Continued profitability often depends on growth from an expanded reach and from delivering an
increasing number of services. When the largest firms in a sector look for increased profitability they will
almost inevitably run across other leading firms in their sector. So it is that Apple, ranked number fifteen
in market capitalization at US$ 165 billion, AT&T, ranked number sixteen at US$ 160 billion, and Google,
ranked at US$ 157 billion (September, 2009), can't avoid competing, partnering, or competing and
partnering with each other in the mobile information space.

In response to FCC Wireless Bureau Acting Chief James Schlicting's request, Apple, AT&T, and Google
each provided information concerning Apple's reported rejection of Google's Google Voice iPhone
application. Though there is some difference in recounting of the specific details, there is no evidence of
collusion between Apple and AT&T against Google. It appears that Apple has sufficient business interest
on its own to reject Google Voice—which Google says Apple had done, though Apple says it is only still
evaluating the application.

FCC Questions, Apple’s Response

Apple says the iPhone established a new standard for an integrated device with a phone, web browser,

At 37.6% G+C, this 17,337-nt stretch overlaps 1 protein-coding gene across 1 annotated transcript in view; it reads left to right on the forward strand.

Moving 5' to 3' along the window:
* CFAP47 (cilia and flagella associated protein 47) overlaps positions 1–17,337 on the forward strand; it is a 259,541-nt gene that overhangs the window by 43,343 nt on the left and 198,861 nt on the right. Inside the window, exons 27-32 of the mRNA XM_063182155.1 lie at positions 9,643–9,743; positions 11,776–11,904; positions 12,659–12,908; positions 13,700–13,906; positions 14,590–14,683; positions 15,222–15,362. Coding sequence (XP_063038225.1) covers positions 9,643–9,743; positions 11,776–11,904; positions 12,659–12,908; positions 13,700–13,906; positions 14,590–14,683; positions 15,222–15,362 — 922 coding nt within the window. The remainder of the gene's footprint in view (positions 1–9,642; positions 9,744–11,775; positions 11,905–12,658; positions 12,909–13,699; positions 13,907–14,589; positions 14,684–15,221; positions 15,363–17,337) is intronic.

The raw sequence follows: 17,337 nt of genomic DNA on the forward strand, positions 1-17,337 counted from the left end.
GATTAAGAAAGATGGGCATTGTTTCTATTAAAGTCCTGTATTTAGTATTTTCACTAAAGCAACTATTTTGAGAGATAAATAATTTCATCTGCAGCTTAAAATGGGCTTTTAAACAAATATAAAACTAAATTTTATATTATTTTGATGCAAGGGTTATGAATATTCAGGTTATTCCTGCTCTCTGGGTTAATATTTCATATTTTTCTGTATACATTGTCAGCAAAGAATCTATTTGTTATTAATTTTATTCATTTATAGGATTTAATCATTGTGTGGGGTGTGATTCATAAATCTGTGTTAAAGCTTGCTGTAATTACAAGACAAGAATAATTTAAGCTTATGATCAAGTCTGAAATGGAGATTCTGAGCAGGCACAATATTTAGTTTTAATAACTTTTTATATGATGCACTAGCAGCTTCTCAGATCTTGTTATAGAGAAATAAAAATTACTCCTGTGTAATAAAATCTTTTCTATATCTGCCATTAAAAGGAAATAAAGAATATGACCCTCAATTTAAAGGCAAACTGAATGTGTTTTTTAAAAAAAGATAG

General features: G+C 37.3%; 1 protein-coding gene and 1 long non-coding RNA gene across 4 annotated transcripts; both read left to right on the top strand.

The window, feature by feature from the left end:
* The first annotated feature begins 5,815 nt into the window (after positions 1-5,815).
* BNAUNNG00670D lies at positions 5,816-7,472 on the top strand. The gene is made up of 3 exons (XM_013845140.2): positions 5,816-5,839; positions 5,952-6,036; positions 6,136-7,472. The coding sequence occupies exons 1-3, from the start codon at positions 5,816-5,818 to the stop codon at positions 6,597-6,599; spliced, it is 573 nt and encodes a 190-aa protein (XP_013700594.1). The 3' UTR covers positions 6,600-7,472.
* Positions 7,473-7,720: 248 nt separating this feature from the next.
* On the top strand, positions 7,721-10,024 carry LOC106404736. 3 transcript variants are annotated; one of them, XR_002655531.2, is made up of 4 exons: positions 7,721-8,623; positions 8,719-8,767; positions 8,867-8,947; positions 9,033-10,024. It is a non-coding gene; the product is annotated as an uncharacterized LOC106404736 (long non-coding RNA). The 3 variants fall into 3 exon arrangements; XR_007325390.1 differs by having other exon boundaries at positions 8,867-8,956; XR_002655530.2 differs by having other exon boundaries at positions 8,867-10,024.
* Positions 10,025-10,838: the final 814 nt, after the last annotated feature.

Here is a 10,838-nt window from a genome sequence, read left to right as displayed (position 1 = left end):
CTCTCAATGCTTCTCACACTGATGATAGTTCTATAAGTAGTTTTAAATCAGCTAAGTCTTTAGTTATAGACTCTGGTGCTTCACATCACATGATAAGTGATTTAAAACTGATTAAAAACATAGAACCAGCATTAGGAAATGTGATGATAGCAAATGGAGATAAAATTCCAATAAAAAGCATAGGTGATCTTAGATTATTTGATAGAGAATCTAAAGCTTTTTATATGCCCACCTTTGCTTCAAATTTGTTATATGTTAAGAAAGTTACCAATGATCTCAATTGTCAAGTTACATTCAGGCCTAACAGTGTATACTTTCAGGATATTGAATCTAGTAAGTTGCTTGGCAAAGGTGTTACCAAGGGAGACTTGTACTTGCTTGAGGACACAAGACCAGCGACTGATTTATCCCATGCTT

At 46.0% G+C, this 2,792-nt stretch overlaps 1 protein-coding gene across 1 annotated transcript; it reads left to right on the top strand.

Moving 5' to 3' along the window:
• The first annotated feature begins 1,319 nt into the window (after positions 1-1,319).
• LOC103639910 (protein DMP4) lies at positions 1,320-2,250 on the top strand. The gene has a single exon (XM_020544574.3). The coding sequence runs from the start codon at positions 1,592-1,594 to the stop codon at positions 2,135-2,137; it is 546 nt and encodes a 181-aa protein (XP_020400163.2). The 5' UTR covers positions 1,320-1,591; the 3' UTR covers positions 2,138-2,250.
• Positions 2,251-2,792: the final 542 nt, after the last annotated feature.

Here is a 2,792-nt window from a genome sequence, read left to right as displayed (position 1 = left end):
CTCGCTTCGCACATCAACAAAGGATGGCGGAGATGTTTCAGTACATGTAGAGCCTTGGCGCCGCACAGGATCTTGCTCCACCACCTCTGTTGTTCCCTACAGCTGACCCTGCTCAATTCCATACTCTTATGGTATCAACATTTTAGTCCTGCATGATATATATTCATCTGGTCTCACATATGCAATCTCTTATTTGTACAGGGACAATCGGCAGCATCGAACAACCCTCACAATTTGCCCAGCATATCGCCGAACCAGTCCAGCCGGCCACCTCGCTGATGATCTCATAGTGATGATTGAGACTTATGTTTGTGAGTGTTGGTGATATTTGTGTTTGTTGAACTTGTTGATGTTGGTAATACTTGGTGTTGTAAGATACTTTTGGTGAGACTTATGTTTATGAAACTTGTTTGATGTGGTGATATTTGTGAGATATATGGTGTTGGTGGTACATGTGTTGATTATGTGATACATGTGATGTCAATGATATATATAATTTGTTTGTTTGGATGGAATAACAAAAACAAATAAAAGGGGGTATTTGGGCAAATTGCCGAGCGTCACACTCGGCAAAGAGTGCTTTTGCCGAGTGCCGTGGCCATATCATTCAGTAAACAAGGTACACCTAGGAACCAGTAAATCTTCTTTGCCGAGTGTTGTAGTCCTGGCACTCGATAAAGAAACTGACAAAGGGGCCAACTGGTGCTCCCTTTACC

HTML email, iPod, and more, and that its App Store offers over 65,000 iPhone applications and has
downloaded over 1.5 billion applications in only one year. Apple says its agreement with AT&T in 2006
gives Apple freedom to decide which software to make available; Apple reviews every application to
protect privacy, safeguard children, and avoid degrading the core experience of the iPhone. Most
rejections are based on bugs; 95% of applications are approved within 14 days of submission. With
respect to specific questions:

Question 1: Why did Apple reject the Google Voice application for iPhone and remove related third-
party applications from its App Store? In addition to Google Voice, which related third-party applications
were removed or have been rejected? Please provide the specific name of each application and the
contact information for the developer.

Response: Apple says it hasn't rejected Google Voice but continues to study it. The application is being
held up because it alters the iPhone’s distinctive experience by replacing the core mobile phone
functionality and user interface. Google Voice would replace Apple's Visual Voicemail by routing calls
through a separate Google Voice number that stores voicemail, preventing voicemail from being stored
on the iPhone; SMS messages would be managed through the Google hub; and the contacts database
would be transferred to Google's servers.

Question 2: Did Apple act alone, or in consultation with AT&T, in deciding to reject the Google Voice
application and related applications? If the latter, please describe the communications between Apple
and AT&T in connection with the decision to reject Google Voice. Are there any contractual conditions